Everyone makes the occasional typo or grammatical slip-up. That’s why we have editors—and Facebook friends who insist on correcting our use of whose vs. who’s or there, their, and they’re (“It was two in the morning, and I was texting from my phone in the dark, Jeremy! Give me a break!”).

whose vs who'sIn informal situations a grammatical misstep isn’t serious (unless you’re Jeremy), but similar mistakes make professional writing look sloppy and detract from your message. Rightly or not, people see grammatical errors as a sign of disorganization, which affects your branding and reputation.

This brings us to the problem of whose vs. who’s and which to use when. Like its/it’s and there/their/they’re, whose vs. who’s is one of those common grammar problems that isn’t as complicated as it seems. The two words are used in entirely different circumstances.

Using Whose Correctly

Whose is the possessive form of the pronoun who, just as your is the possessive form of you. Whose generally appears before a noun (or an adjective preceding a noun) to denote ownership or association with the noun:

  • Whose turn is it to wash the dishes?
  • Jeremy is a football player whose aggressive nature earned him the nickname “the Crusher.”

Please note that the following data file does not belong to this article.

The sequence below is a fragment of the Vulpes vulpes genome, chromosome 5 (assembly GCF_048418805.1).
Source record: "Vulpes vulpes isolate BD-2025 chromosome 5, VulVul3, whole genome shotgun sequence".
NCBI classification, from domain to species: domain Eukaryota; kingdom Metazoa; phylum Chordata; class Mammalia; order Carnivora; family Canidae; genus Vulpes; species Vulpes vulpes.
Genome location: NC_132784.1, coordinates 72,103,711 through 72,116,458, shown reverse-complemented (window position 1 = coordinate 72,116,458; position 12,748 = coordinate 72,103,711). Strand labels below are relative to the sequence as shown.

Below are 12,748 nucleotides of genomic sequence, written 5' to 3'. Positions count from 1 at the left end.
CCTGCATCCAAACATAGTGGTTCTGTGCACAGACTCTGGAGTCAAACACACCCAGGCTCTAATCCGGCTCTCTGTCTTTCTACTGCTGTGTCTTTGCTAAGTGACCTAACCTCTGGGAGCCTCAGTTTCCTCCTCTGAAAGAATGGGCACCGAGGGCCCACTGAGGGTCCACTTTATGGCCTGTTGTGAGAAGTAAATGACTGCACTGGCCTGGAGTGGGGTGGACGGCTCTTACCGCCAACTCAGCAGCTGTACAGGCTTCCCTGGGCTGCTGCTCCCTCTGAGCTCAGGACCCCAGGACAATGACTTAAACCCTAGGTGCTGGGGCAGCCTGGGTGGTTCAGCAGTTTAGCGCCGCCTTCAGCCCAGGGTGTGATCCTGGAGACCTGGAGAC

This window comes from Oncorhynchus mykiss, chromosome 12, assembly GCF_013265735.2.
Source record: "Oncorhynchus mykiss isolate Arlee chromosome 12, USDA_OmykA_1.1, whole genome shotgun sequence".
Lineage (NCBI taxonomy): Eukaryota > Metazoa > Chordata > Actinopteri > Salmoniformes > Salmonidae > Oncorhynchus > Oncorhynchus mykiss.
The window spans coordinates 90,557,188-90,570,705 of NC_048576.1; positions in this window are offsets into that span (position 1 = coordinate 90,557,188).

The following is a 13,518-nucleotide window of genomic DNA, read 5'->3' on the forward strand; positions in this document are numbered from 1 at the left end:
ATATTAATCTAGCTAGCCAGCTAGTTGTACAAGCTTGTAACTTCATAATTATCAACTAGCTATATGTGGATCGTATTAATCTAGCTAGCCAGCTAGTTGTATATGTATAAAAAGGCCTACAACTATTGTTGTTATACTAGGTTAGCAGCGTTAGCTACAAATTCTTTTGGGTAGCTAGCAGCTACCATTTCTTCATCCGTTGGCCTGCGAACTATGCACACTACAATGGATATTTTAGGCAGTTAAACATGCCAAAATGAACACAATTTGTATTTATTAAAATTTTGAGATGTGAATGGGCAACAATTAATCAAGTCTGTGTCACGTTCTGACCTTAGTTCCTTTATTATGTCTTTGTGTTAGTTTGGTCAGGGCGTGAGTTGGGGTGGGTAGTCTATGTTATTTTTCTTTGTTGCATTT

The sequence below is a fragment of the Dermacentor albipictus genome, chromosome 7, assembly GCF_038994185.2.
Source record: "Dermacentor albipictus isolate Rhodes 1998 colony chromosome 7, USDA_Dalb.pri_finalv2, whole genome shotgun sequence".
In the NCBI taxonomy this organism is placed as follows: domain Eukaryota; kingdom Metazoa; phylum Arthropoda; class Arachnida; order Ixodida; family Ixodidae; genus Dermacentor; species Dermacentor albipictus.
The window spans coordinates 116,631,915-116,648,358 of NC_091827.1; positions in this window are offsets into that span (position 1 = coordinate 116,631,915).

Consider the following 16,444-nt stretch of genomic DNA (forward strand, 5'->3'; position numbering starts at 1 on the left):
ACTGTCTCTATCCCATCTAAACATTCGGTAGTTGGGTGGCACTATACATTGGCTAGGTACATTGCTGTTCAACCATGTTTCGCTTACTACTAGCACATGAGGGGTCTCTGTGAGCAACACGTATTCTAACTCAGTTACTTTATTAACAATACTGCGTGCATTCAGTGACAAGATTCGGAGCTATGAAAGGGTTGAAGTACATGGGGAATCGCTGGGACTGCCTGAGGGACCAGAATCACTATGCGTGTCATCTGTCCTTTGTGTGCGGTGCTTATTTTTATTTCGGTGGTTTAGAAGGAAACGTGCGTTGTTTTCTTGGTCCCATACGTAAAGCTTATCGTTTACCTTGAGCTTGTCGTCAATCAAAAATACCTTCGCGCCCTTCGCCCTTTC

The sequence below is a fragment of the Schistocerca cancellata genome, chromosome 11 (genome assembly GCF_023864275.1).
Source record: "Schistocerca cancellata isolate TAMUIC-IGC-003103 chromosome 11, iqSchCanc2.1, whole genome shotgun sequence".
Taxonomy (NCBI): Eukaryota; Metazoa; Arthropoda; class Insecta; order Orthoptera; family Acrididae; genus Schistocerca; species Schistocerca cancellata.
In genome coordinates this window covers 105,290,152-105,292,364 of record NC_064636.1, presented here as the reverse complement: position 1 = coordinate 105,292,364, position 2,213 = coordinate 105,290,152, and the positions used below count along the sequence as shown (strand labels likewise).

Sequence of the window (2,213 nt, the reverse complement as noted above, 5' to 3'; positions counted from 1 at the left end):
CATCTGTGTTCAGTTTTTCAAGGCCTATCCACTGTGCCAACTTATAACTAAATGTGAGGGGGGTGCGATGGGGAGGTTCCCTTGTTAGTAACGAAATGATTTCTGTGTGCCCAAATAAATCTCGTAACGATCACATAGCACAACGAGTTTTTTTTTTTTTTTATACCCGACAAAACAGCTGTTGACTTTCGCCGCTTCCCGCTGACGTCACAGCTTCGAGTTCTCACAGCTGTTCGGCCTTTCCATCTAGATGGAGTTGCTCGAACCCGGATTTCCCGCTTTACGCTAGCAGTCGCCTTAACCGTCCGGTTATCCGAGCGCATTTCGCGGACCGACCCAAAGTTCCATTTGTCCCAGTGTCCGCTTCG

• Whose toenail clippings are these, and why are they in my bed?

Who’s—a Contraction of “Who Is”

Who’s is not a possessive pronoun. This explains much of the confusion in the whose vs. who’s dilemma. Adding an apostrophe plus s to a word usually makes it possessive:

  • The man’s dirty dishes
  • The football player’s aggression
  • The disgusting animal’s toenails

In contrast, who’s is a contraction of “who is” or “who has”:

  • Who’s been forgetting to wash the dishes?
  • Who’s just been sacked by the Crush?
  • Who’s been clipping his toenails in my bed?

Checking the Usage of Whose vs. Who’s

The simplest way to check if you’re using whose and who’s correctly is to substitute “who is” or “who has” for either word and see if the sentence makes sense. For instance, let’s use the following sentence:

  • Whose toenails are these?

When substituting “who is,” you get “Who is toenails are these?” That makes no sense, so whose is the correct word to use. Only use who’s as a substitute for “who is” or “who has,” and you’ll be fine.

(And in case you were wondering, those were Jeremy’s toenails. The man’s a monster.)

Resources

http://writingexplained.org/whose-vs-whos-difference

 

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